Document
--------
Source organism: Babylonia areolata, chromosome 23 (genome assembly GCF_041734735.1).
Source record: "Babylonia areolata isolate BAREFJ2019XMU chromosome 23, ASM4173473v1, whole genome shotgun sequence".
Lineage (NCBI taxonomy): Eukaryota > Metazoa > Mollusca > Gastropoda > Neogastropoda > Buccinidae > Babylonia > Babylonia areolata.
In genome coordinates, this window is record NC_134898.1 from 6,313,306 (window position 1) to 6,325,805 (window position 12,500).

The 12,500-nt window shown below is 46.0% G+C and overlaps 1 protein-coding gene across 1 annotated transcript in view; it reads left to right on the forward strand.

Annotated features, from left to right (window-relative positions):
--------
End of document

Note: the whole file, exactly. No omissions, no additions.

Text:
Source organism: Babylonia areolata, chromosome 23 (genome assembly GCF_041734735.1).
Source record: "Babylonia areolata isolate BAREFJ2019XMU chromosome 23, ASM4173473v1, whole genome shotgun sequence".
Lineage (NCBI taxonomy): Eukaryota > Metazoa > Mollusca > Gastropoda > Neogastropoda > Buccinidae > Babylonia > Babylonia areolata.
In genome coordinates, this window is record NC_134898.1 from 6,313,306 (window position 1) to 6,325,805 (window position 12,500).

The 12,500-nt window shown below is 46.0% G+C and overlaps 1 protein-coding gene across 1 annotated transcript in view; it reads left to right on the forward strand.

Annotated features, from left to right (window-relative positions):